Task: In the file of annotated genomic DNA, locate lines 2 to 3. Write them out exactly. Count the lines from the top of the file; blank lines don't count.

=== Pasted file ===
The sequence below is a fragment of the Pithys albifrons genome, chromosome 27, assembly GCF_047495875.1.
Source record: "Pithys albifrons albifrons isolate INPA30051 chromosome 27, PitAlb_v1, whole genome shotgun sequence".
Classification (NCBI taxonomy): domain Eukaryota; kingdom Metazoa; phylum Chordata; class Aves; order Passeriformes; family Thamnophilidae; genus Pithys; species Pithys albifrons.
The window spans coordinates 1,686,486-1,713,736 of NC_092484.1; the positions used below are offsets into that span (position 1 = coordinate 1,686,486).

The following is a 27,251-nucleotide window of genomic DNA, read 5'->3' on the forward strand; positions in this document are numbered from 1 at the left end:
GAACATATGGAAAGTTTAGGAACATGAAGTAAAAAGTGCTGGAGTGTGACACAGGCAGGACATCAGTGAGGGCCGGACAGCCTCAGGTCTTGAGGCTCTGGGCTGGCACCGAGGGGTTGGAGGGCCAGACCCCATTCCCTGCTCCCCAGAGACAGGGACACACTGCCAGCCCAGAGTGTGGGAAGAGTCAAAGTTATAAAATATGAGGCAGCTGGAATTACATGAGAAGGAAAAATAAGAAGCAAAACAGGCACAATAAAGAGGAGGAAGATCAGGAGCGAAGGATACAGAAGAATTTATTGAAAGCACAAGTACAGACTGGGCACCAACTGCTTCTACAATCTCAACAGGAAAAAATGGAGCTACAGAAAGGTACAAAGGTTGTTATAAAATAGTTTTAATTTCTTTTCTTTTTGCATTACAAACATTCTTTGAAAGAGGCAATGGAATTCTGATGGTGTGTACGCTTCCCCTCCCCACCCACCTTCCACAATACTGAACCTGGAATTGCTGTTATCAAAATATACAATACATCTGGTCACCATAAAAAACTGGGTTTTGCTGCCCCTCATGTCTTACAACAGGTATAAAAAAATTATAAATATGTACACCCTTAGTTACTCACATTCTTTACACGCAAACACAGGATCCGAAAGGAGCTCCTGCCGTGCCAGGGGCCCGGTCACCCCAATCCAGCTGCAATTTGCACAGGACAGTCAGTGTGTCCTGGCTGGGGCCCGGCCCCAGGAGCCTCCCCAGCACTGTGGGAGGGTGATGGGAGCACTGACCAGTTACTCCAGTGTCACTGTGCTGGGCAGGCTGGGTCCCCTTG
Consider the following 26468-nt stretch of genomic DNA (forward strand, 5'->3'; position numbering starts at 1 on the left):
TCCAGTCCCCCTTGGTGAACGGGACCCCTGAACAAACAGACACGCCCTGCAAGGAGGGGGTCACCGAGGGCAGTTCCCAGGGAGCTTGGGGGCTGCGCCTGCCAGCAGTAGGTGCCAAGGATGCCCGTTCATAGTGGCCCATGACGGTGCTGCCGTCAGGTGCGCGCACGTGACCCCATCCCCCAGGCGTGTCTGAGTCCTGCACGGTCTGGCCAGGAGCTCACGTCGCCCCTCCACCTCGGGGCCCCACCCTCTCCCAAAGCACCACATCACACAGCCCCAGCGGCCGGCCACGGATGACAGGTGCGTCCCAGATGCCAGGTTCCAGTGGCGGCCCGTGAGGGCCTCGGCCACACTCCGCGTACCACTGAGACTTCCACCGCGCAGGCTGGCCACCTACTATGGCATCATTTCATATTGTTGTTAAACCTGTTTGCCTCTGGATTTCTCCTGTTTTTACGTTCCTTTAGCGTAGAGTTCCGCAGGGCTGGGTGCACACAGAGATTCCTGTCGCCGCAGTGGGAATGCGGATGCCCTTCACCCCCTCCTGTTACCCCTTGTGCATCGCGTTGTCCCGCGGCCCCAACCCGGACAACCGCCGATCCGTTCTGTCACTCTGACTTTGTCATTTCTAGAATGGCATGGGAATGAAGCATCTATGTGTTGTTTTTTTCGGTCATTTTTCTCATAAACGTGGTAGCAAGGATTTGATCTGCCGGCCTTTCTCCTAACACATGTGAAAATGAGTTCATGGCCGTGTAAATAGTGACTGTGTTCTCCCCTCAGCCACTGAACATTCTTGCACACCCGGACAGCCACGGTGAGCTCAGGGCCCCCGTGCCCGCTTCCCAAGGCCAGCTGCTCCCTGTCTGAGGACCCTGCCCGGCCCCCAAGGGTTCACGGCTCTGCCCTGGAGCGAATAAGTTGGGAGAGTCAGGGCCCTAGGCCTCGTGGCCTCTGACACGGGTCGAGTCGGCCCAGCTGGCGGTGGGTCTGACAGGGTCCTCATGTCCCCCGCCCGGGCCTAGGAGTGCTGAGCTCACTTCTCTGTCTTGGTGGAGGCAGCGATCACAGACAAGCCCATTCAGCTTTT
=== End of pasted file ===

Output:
Source record: "Pithys albifrons albifrons isolate INPA30051 chromosome 27, PitAlb_v1, whole genome shotgun sequence".
Classification (NCBI taxonomy): domain Eukaryota; kingdom Metazoa; phylum Chordata; class Aves; order Passeriformes; family Thamnophilidae; genus Pithys; species Pithys albifrons.